Welcome to the world of tube amps, it might be fine if it still works keep playing it. They can be temperamental but they can always be fixed. All you can do is make sure all the tubes are seated properly and no plugs or jacks are wiggled loose etc.
#25
Quote by Vulcan
Fuses are either blown or they're not. If blown, the amp won't work. If not, it works if everything else is OK. An intermittently functioning amp does not have a blown fuse. corroded connections? - Maybe, but unlikely.

I would continue to play it and see if it repeats the problem. If not, don't worry. If it does it again, take it in to a tech. All the electronics test equipment in the world won't do a thing for you if you don't know what you're looking for. Don't go poking inside a tube amp unless you know EXACTLY what you're doing.

That was my bad - I missed the part where he said the amp fired up again after and was under the impression that it had just abruptly died during playing.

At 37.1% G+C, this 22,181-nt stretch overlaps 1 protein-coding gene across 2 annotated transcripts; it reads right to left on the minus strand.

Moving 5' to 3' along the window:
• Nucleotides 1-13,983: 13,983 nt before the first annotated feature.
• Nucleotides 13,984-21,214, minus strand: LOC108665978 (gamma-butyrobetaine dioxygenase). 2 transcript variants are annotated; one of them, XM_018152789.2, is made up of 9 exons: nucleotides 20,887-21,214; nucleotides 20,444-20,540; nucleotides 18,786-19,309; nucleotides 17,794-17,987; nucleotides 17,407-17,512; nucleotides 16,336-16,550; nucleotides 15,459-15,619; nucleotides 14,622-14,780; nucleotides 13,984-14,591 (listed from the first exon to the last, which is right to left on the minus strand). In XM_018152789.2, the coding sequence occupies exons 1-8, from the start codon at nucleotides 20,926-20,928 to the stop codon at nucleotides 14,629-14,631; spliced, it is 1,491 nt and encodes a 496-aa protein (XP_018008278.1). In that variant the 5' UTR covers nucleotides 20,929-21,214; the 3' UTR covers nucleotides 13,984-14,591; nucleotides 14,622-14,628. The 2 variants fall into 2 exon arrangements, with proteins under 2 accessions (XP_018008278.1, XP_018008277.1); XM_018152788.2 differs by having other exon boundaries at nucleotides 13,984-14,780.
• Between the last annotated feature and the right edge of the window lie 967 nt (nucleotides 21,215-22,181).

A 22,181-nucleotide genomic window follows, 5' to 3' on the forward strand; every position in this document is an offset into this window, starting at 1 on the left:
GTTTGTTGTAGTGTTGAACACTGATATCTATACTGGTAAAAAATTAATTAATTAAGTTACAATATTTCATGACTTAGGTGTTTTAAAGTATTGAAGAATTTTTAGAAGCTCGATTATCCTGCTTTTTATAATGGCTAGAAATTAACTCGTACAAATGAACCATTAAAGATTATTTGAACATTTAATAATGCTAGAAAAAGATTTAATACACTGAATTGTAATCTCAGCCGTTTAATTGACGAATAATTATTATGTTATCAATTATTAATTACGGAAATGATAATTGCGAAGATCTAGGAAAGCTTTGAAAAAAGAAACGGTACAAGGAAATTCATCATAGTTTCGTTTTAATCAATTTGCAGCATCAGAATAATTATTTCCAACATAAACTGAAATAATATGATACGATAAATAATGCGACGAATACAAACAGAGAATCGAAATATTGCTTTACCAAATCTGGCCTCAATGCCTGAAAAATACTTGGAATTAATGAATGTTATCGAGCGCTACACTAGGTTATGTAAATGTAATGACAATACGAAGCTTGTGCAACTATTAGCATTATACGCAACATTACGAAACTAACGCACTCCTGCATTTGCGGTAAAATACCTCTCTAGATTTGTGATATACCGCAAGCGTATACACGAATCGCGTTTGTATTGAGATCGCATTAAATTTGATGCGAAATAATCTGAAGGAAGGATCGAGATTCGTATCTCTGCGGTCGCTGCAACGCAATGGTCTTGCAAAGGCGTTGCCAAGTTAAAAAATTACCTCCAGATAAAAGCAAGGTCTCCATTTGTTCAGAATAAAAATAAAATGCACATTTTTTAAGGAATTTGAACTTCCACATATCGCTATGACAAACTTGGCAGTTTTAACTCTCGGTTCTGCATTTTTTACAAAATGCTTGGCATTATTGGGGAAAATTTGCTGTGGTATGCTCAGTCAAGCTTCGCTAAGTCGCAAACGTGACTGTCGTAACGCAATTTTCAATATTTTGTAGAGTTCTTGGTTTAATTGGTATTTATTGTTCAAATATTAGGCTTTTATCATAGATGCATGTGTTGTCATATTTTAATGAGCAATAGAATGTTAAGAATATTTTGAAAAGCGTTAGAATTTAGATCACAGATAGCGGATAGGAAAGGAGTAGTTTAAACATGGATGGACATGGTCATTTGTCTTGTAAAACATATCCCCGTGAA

Quote by BobDetroit
Again. How can the amp start working again if as you suggest the FUSE IS BLOWN?

You too can stop posting answers to things you don't understand.

You're a ****ing idiot. If you check my profile or read the rest of the thread and see I'm an electrician, I obviously know that a blown overcurrent fuse will open the circuit and make it unusable.

I simply missed the part at the end where he said the amp functioned again. Perhaps you should read more before knee-jerking people who are trying to help.
Everyone is entitled to an opinion.

Feel free to express yours so I can make an informed judgement about how stupid you are.
Last edited by bubb_tubbs at Jul 11, 2009,
#26
Quote by bubb_tubbs